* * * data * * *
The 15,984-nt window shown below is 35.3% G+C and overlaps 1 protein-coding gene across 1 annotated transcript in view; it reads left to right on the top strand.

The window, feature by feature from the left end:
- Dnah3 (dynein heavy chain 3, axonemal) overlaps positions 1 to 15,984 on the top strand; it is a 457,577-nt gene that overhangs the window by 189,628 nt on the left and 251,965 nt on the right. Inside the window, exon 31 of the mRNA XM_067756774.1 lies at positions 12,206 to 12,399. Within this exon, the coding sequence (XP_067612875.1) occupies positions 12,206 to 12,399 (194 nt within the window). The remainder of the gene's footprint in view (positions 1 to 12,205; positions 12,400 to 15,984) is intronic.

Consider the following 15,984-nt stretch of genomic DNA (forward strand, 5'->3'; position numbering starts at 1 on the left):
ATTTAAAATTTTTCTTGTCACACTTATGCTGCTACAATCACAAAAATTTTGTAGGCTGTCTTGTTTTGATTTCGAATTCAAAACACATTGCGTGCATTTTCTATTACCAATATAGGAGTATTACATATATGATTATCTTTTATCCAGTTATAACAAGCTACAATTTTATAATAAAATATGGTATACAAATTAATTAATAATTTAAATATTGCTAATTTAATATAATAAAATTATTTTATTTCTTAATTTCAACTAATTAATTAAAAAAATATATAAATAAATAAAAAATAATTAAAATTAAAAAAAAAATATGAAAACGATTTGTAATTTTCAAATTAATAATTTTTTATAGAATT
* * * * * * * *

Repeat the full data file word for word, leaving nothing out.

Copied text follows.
The 15,984-nt window shown below is 35.3% G+C and overlaps 1 protein-coding gene across 1 annotated transcript in view; it reads left to right on the top strand.

The window, feature by feature from the left end:
- Dnah3 (dynein heavy chain 3, axonemal) overlaps positions 1 to 15,984 on the top strand; it is a 457,577-nt gene that overhangs the window by 189,628 nt on the left and 251,965 nt on the right. Inside the window, exon 31 of the mRNA XM_067756774.1 lies at positions 12,206 to 12,399. Within this exon, the coding sequence (XP_067612875.1) occupies positions 12,206 to 12,399 (194 nt within the window). The remainder of the gene's footprint in view (positions 1 to 12,205; positions 12,400 to 15,984) is intronic.

Consider the following 15,984-nt stretch of genomic DNA (forward strand, 5'->3'; position numbering starts at 1 on the left):
ATTTAAAATTTTTCTTGTCACACTTATGCTGCTACAATCACAAAAATTTTGTAGGCTGTCTTGTTTTGATTTCGAATTCAAAACACATTGCGTGCATTTTCTATTACCAATATAGGAGTATTACATATATGATTATCTTTTATCCAGTTATAACAAGCTACAATTTTATAATAAAATATGGTATACAAATTAATTAATAATTTAAATATTGCTAATTTAATATAATAAAATTATTTTATTTCTTAATTTCAACTAATTAATTAAAAAAATATATAAATAAATAAAAAATAATTAAAATTAAAAAAAAAATATGAAAACGATTTGTAATTTTCAAATTAATAATTTTTTATAGAATT